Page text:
Doctor Who 12.7 Review: Can You Hear Me?

The ‘inside your nightmares’ episode is a classic go-to science fiction conceit that many a show has used at one point or another. It’s understandable why, as the concept allows a writer to delve deep into their main character’s psyches and reveal new facets of them through a visual representation of their own inner fears (Doctor Who‘s pulled this trick once or twice over the years to excellent effect). The latest episode of Series 12 takes a crack of it with Can You Hear Me?, which sees the Doctor and her companions facing their fears whist investigating strange occurrences in Sheffield, ancient Syria and on a strange alien platform orbiting two crashing planets.

Charlene James‘ debut Who script (co-written with showrunner Chris Chibnall), Can You Hear Me? makes good use of its 50-minute runtime, flitting between past, present and future and weaving it all together in a cohesive manner, whilst ensuring that the pace never slows once. Likewise, it also manages to do something with Graham (Bradley Walsh), Ryan (Tosin Cole) and Yasmin (Mandip Gill) for the first time this series, as the three companions face their fears within their own nightmares. None of what transpires reveals anything new or important about the characters, but the three actors handle these more intense and emotional moments extremely well (Walsh is particularly good in his scene with returning guest star Sharon D. Clarke, as is Gill in her respective scenes).

Behind all of these nightmares is Zellin (Ian Gelder), a malicious intergalactic immortal who enjoys inflicting nightmares on people throughout the cosmos for the sheer fun of it. Gelder cuts an imposing presence here as Zellin from the off, his scenes sparring with Jodie Whittaker‘s Doctor crackling with superiority and unfettered cruelty, whilst his silent moments evoke genuine menace with just the slightest of wicked smiles. The result is a top-notch Who villain that we’d definitely like to see back for a rematch at some point.

Unfortunately, in terms of Zellin’s nightmares themselves, there is much to be desired here. The nightmare sequences feel rather dull and lifeless throughout, with no visual flair or psychedelic imagery used to convey the nightmare aspect of these scenes at all. All of them could so easily be mistaken for just a random flashback, they are that pedestrian. The animated sequence that accompanies Zellin’s backstory is a nice touch, so it’s a shame that the same visual inventiveness and imagination couldn’t have been applied to the key points of the story.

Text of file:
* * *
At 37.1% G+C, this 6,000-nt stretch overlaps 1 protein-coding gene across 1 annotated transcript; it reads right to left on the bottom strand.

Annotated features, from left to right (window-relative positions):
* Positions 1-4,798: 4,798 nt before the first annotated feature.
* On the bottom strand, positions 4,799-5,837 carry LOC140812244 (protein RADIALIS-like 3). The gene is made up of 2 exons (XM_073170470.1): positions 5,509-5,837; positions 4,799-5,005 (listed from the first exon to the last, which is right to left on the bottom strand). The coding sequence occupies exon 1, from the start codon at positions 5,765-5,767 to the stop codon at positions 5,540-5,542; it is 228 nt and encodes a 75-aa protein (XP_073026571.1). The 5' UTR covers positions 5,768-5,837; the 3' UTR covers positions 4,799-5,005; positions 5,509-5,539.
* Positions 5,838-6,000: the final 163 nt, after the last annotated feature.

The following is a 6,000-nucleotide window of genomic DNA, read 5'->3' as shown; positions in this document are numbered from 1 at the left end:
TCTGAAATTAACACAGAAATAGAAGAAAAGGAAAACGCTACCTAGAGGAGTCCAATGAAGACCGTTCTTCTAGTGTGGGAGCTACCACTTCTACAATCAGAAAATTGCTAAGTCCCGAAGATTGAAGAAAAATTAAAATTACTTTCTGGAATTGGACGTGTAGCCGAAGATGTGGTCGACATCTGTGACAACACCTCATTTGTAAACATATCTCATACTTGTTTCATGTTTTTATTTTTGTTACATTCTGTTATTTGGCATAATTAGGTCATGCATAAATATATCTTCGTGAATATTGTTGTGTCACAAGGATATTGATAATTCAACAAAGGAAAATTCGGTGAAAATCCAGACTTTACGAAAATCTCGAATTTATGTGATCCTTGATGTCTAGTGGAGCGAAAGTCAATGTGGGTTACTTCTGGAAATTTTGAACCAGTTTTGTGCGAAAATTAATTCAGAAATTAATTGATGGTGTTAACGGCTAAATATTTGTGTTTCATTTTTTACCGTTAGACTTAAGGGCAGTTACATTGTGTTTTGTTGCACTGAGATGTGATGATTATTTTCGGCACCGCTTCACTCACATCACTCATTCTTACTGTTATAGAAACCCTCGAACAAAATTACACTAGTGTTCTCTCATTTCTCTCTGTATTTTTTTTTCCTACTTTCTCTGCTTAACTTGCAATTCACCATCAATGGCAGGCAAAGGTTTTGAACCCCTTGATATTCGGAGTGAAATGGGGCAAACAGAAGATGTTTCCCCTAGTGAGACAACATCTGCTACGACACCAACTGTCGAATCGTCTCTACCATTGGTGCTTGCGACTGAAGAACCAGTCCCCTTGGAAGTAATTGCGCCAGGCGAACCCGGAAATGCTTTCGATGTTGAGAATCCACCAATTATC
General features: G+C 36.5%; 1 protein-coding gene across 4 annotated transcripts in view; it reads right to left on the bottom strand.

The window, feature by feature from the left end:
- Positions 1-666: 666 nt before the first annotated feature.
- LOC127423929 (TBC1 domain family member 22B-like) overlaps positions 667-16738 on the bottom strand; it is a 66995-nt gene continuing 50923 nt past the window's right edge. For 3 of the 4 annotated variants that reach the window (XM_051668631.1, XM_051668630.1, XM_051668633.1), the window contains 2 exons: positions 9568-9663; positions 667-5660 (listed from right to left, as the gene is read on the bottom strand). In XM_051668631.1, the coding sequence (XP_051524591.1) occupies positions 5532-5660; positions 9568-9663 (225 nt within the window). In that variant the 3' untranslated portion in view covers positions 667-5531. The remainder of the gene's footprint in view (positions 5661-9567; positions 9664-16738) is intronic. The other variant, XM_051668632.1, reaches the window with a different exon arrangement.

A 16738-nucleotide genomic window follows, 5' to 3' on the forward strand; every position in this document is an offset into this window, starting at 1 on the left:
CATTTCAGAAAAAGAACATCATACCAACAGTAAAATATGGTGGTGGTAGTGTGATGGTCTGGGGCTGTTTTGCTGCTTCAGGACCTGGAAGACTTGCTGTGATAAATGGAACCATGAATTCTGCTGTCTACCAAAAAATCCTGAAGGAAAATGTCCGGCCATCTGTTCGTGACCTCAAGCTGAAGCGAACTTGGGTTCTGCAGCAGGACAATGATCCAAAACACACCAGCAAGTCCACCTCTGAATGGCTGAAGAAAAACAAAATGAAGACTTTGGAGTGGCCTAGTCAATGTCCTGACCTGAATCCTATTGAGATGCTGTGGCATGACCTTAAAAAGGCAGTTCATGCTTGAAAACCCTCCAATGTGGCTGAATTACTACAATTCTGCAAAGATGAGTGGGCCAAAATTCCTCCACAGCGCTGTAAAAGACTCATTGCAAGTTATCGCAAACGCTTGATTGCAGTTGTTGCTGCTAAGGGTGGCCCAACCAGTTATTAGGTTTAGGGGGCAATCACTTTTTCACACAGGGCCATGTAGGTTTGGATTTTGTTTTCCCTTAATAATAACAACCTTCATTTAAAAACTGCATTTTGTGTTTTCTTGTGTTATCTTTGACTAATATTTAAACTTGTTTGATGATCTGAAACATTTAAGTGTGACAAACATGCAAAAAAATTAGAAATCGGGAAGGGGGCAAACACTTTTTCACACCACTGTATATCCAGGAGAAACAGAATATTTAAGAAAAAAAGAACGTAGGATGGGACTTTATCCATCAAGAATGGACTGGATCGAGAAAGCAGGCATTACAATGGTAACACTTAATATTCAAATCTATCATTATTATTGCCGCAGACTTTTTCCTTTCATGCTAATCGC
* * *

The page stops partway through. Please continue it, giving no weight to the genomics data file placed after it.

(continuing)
The focus on mental health also feels a tad forced, and never really plays into the plot much, aside for Ryan’s friend having a hard time of things and feeling upset at Ryan’s absence. It’s nice to see a mainstream show tackling such an important issue like mental health, but it kind of just feels like window-dressing in an otherwise unrelated adventure. The nightmare aspect could tie into this in much more clever ways, but the script keeps the elements mostly separate (which is a shame).

It’s through these issues that Can You Hear Me? ends up feeling like an episode halfway to the point of brilliance. The script throws in some great villains, plenty of interesting locations and a few nice character beats, whilst the production design and effects work is fantastic throughout. Unfortunately, the concept of the episode is never allowed to be as fantastical or as nightmarish as it should be, and the direction is rather average in terms of the visual moments. There’s some character interactions that don’t quite ring true either too – the Doctor failing to be assuring towards a troubled Graham in the last scene is utter tosh and not in keeping with the Doctor’s character at all – which does bring this excellent concept down considerably.

Hardly the stuff of nightmares, but not exactly a dream come true either.

Doctor Who returns to BBC One next Sunday. Be sure to check out our Series Blog and join us for our verdict of Episode 8.


One thought on “Doctor Who 12.7 Review: Can You Hear Me?

  1. I really liked your commentary of this episode. I pretty much agree with everything that you’ve stated. I do see your point that the companions nightmares could of been more darker in terms of story development; however, I actually believe that these scenes were on the lighter side because travelling with The Doctor has made them less afraid of their everyday fears. After facing so many monsters and dangerous situations while travelling with The Doctor, I can believe that they are less afraid of things from home.

    I was a little surprised at The Doctor’s response to Graham about his fear of getting his cancer back. My first reaction was “WTF”. However, after the show was over it was kind of realistic. Sometimes it is hard to say the right thing to your love ones. I was just surprised that the writer’s didn’t come back to it near the end of the episode. I really hope they address in future episodes.


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